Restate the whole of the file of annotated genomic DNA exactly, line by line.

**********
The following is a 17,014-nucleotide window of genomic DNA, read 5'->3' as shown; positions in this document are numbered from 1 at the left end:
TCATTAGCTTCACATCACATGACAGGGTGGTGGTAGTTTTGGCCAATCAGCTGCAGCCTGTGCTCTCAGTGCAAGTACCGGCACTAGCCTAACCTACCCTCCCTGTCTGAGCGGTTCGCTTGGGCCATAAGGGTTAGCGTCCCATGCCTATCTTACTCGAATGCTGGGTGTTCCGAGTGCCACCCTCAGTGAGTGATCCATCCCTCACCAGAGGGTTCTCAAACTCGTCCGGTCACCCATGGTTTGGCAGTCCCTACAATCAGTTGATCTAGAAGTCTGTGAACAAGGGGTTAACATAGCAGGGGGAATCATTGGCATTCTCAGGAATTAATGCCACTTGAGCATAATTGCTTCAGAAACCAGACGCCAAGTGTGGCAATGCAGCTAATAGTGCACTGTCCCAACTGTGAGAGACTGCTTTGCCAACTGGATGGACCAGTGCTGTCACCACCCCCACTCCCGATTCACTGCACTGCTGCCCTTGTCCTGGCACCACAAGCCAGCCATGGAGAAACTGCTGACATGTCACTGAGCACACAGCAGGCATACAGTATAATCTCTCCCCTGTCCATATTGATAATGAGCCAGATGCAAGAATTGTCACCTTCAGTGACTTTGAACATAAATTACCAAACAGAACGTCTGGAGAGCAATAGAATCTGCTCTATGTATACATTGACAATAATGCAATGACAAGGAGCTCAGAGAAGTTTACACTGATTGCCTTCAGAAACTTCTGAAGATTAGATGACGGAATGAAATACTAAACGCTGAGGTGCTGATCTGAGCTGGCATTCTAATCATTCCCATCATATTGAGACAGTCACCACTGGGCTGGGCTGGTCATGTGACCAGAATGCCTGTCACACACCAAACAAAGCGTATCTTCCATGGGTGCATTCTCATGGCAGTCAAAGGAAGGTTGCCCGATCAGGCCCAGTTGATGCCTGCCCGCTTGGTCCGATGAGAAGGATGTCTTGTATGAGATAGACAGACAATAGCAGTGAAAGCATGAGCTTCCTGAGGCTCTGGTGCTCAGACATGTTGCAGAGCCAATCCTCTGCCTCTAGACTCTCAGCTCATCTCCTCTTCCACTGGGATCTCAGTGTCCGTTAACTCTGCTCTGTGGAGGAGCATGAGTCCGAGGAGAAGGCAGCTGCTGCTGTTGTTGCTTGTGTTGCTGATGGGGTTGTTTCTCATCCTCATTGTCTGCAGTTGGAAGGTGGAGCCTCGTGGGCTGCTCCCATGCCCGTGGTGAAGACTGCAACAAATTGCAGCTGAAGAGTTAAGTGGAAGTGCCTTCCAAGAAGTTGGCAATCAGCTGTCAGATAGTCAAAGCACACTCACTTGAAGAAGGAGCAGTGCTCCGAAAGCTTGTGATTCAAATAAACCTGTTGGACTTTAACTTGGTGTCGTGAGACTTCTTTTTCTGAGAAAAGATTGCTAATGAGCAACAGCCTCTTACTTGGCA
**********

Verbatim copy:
The following is a 17,014-nucleotide window of genomic DNA, read 5'->3' as shown; positions in this document are numbered from 1 at the left end:
TCATTAGCTTCACATCACATGACAGGGTGGTGGTAGTTTTGGCCAATCAGCTGCAGCCTGTGCTCTCAGTGCAAGTACCGGCACTAGCCTAACCTACCCTCCCTGTCTGAGCGGTTCGCTTGGGCCATAAGGGTTAGCGTCCCATGCCTATCTTACTCGAATGCTGGGTGTTCCGAGTGCCACCCTCAGTGAGTGATCCATCCCTCACCAGAGGGTTCTCAAACTCGTCCGGTCACCCATGGTTTGGCAGTCCCTACAATCAGTTGATCTAGAAGTCTGTGAACAAGGGGTTAACATAGCAGGGGGAATCATTGGCATTCTCAGGAATTAATGCCACTTGAGCATAATTGCTTCAGAAACCAGACGCCAAGTGTGGCAATGCAGCTAATAGTGCACTGTCCCAACTGTGAGAGACTGCTTTGCCAACTGGATGGACCAGTGCTGTCACCACCCCCACTCCCGATTCACTGCACTGCTGCCCTTGTCCTGGCACCACAAGCCAGCCATGGAGAAACTGCTGACATGTCACTGAGCACACAGCAGGCATACAGTATAATCTCTCCCCTGTCCATATTGATAATGAGCCAGATGCAAGAATTGTCACCTTCAGTGACTTTGAACATAAATTACCAAACAGAACGTCTGGAGAGCAATAGAATCTGCTCTATGTATACATTGACAATAATGCAATGACAAGGAGCTCAGAGAAGTTTACACTGATTGCCTTCAGAAACTTCTGAAGATTAGATGACGGAATGAAATACTAAACGCTGAGGTGCTGATCTGAGCTGGCATTCTAATCATTCCCATCATATTGAGACAGTCACCACTGGGCTGGGCTGGTCATGTGACCAGAATGCCTGTCACACACCAAACAAAGCGTATCTTCCATGGGTGCATTCTCATGGCAGTCAAAGGAAGGTTGCCCGATCAGGCCCAGTTGATGCCTGCCCGCTTGGTCCGATGAGAAGGATGTCTTGTATGAGATAGACAGACAATAGCAGTGAAAGCATGAGCTTCCTGAGGCTCTGGTGCTCAGACATGTTGCAGAGCCAATCCTCTGCCTCTAGACTCTCAGCTCATCTCCTCTTCCACTGGGATCTCAGTGTCCGTTAACTCTGCTCTGTGGAGGAGCATGAGTCCGAGGAGAAGGCAGCTGCTGCTGTTGTTGCTTGTGTTGCTGATGGGGTTGTTTCTCATCCTCATTGTCTGCAGTTGGAAGGTGGAGCCTCGTGGGCTGCTCCCATGCCCGTGGTGAAGACTGCAACAAATTGCAGCTGAAGAGTTAAGTGGAAGTGCCTTCCAAGAAGTTGGCAATCAGCTGTCAGATAGTCAAAGCACACTCACTTGAAGAAGGAGCAGTGCTCCGAAAGCTTGTGATTCAAATAAACCTGTTGGACTTTAACTTGGTGTCGTGAGACTTCTTTTTCTGAGAAAAGATTGCTAATGAGCAACAGCCTCTTACTTGGCA